A casino is a gambling establishment offering a variety of games and entertainment. Its size and quality can vary from a small, intimate building to an enormous megacasino. It can also feature hotels, restaurants, non-gambling game rooms, swimming pools, and other amenities. Its primary focus is to attract and retain customers.

Casinos make most of their money from patrons who gamble. Because of this, they employ a variety of security measures to prevent cheating and stealing, both by staff members and other patrons. These measures include a variety of cameras, both inside and outside the casino. These cameras can be adjusted by staff to focus on suspicious patrons. Security employees also keep an eye on the regular patterns of the patrons, so that they can spot any changes to these habits.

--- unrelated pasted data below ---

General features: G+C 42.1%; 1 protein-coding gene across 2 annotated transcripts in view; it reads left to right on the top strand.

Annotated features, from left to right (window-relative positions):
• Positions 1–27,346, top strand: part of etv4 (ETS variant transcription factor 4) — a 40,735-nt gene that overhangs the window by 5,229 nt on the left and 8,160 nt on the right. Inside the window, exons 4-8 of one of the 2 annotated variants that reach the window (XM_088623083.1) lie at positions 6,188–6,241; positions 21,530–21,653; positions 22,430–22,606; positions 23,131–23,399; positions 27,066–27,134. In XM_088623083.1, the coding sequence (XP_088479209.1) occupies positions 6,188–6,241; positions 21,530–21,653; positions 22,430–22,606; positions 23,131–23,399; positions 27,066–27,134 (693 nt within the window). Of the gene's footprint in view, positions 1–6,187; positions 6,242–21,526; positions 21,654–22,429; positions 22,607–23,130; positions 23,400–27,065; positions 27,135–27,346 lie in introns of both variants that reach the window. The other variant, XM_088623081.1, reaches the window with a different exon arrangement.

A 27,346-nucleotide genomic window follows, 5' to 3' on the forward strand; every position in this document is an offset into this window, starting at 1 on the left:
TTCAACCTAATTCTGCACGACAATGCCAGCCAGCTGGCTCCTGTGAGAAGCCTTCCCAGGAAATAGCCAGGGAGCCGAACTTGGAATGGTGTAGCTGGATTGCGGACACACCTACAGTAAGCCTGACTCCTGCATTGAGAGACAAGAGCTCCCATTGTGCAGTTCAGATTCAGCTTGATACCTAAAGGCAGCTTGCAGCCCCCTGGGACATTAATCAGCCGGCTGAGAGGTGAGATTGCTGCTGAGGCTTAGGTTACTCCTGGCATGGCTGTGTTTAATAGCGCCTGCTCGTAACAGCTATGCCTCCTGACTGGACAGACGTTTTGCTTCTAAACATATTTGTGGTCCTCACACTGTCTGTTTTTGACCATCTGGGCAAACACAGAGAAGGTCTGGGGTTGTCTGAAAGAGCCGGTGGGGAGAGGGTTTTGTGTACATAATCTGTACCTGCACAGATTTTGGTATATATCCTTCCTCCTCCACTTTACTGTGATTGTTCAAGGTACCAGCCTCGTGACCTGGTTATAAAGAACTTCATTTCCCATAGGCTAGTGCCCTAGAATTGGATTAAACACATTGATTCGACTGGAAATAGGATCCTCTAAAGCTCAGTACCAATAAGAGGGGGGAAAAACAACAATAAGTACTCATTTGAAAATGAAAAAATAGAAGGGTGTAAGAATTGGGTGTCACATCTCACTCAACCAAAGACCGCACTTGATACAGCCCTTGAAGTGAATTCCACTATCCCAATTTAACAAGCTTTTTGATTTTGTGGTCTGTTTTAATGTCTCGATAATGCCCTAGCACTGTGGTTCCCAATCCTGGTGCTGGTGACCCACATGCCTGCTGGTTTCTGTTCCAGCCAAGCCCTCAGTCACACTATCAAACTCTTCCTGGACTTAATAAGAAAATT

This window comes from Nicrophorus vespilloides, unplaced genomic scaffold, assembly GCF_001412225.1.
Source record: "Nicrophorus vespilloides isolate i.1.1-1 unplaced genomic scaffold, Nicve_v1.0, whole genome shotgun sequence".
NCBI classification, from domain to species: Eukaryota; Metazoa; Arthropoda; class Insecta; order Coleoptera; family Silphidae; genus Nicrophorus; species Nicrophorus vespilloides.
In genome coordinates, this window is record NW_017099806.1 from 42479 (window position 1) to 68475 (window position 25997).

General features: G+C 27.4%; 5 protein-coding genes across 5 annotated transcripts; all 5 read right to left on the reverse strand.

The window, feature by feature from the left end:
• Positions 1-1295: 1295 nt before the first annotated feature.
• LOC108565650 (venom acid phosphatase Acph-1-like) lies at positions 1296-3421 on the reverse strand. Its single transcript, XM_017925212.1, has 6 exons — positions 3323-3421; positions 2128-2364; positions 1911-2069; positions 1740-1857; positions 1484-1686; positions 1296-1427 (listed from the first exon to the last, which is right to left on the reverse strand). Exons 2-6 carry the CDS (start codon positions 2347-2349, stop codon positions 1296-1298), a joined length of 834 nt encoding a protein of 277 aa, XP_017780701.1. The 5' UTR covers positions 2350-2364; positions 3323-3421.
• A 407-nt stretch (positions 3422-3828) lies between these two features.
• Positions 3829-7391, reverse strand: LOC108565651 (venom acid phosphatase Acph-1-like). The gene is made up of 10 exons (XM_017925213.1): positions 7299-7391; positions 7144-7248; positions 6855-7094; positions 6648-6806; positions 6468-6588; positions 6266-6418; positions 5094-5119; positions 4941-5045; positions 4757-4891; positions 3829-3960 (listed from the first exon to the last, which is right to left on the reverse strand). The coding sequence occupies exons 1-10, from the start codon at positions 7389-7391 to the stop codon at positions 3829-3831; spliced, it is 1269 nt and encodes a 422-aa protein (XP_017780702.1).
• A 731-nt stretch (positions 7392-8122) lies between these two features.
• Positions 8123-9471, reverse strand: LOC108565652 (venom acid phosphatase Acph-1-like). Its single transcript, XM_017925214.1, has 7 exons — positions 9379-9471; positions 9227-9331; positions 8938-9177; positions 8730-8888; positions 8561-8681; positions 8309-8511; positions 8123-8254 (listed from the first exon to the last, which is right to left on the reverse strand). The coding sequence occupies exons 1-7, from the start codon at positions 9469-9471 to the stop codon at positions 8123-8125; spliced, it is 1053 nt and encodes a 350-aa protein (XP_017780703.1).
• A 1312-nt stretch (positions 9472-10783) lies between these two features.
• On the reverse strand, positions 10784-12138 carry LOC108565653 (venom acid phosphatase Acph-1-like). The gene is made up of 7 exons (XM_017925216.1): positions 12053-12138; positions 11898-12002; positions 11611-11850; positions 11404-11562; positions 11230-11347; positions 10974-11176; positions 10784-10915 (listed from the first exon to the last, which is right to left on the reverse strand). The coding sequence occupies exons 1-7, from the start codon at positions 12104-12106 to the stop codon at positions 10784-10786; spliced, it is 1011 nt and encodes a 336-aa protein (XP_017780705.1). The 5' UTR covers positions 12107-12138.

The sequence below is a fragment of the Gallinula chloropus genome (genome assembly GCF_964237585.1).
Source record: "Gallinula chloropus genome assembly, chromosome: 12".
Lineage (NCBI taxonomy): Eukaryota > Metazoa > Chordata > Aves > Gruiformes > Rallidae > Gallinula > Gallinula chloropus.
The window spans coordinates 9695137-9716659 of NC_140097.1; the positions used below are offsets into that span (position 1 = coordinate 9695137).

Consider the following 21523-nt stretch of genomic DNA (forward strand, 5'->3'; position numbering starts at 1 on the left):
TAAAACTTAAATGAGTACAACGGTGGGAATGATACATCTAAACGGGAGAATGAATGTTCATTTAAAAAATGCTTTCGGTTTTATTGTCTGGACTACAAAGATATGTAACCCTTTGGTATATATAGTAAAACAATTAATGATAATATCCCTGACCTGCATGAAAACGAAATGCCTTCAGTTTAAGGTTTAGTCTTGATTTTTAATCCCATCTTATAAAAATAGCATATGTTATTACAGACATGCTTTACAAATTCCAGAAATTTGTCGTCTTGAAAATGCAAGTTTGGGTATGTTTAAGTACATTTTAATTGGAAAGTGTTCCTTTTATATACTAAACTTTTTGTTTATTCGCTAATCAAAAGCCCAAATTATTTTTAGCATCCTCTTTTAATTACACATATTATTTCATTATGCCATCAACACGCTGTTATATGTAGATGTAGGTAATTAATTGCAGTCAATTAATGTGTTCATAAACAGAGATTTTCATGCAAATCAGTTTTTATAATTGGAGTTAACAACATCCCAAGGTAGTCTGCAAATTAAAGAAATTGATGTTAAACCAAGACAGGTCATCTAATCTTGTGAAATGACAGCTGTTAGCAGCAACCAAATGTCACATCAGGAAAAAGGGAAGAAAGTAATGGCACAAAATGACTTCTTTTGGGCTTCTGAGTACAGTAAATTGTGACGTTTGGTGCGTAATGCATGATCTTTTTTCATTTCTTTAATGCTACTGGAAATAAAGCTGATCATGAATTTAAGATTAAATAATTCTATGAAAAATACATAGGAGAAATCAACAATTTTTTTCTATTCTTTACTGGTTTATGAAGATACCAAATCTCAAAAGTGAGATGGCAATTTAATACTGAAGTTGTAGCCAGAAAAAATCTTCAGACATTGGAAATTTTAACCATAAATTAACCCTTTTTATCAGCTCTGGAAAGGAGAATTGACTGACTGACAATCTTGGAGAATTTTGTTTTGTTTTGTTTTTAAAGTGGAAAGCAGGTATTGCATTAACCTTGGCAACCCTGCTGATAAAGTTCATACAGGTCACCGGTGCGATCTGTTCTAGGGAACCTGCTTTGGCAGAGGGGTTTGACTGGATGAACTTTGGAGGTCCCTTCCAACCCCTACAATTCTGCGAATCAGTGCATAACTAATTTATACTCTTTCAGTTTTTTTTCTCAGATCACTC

Generally, casinos offer a large number of card games and table games. In the United States, these include blackjack and roulette. The most common European games are baccarat, chemin de fer, and trente et quarante. Besides these, many casinos also have traditional Far Eastern games such as sic bo, fan-tan, and pai gow.

Casinos are a major source of revenue for some cities and regions, such as Las Vegas, Nevada. However, they are not the primary economic driver for smaller cities or rural areas. The growth of the industry is driven by a growing demand for entertainment and gambling among adults with disposable income. As the travel and tourism industries continue to expand, casinos will need to innovate and diversify their offerings in order to remain competitive.